Scott Merryfield

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If we have to go online for everything now, the logistical issues re: buying these electronics are significant. I.e., if you buy any large electronics from an online store like Amazon:

-How are you going to arrange to be home when they deliver the item?
- And, what if an item is defective? It's a huge issue to return something like this through the mail.
-Going along with this, what if they send you the wrong item? I know this can happen with anything you order, but this potential issue is worse if it's a large electronic item like a computer/monitor, TV, etc.

Just my .02
Amazon makes returns about as easy as possible. Simply go online to request a return, print out the pre-paid shipping label, and either drop off the item at the shipper or arrange for a pickup (depending on which option you choose). I have returned several items to Amazon, and it's always quicker than driving to a store and standing in the returns line -- and I drop off my Amazon returns at the local UPS store.

That being said, I have yet to purchase a large screen TV online, but have purchased my last several disc players and my last Denon receiver online. I would have no worries ordering my next large display online.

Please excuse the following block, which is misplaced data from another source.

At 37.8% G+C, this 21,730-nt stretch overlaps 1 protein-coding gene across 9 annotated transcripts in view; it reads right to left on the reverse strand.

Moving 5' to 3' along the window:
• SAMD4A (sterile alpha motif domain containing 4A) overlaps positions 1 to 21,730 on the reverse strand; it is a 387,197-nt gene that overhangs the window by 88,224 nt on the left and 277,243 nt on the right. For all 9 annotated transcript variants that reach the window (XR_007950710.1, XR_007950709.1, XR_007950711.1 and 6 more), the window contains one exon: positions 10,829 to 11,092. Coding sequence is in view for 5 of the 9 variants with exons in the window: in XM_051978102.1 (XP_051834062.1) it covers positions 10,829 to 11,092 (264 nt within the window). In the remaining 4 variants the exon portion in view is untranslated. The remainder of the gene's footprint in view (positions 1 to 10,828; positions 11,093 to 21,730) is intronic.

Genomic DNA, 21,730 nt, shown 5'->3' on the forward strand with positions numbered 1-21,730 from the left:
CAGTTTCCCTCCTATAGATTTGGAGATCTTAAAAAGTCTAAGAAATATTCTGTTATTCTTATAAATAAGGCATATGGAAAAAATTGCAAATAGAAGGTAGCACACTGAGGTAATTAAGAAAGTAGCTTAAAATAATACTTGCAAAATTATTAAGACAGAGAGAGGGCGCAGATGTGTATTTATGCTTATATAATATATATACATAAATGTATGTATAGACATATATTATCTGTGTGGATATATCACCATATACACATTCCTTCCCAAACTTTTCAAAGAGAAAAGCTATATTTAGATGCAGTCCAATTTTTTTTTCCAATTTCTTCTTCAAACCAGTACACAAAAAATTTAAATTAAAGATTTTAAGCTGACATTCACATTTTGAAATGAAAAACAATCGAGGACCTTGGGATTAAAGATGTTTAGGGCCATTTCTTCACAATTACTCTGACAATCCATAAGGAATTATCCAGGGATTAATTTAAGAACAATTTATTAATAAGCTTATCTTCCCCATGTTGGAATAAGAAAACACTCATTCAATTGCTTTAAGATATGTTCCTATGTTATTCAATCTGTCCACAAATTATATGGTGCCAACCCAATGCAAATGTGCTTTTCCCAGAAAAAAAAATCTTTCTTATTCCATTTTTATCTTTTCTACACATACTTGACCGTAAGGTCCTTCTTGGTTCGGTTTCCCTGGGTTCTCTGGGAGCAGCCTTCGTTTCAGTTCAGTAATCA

The Drifter

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OK - Thanks for the feedback, everyone. I still hesitate to buy expensive electronics online due to the delivery situation. Like most of us, I work full-time so am typically not home during the day; I would have to set this up so that they would deliver when I'm home (on a day off), etc.
 

DaveF

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Amazon makes returns about as easy as possible.
Is that a more recent development? My past experiences with Amazon were I had to pay return shipping unless it was due to a damaged product. Amazon didn’t support returning if I simply didn’t like a product, like normal B&M stores do. So I didn’t buy things that I might plausibly want to return.
 
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Paul D G

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Amazon Returns: It's super easy now to return stuff at Amazon. I bought an electronics piece that didn't work as I had hoped. All I had to do was package the item, slap on the return label, and drop it off at the Kohl's Department Store about a mile away from my house. No cost.

Fry's: Man, I used to love going to Fry's when I lived in CA. I'd spend ages there planning out a new PC build. I was thrilled when I moved to Illinois and found a store about 10 miles away from me. But, yeah, their stock has been really low the last few years. When my power supply on my PC died I ran out to Fry's to pick one up over waiting a couple of days from Amazon. Choice was very low, and there was only one PSU which fit what I needed. I wandered the store to look at other stuff and found a lot of things (graphic cards, keyboards, etc) only had a few options to choose from. I still like browsing because you often find things you didn't know existed, or that you needed until you saw it.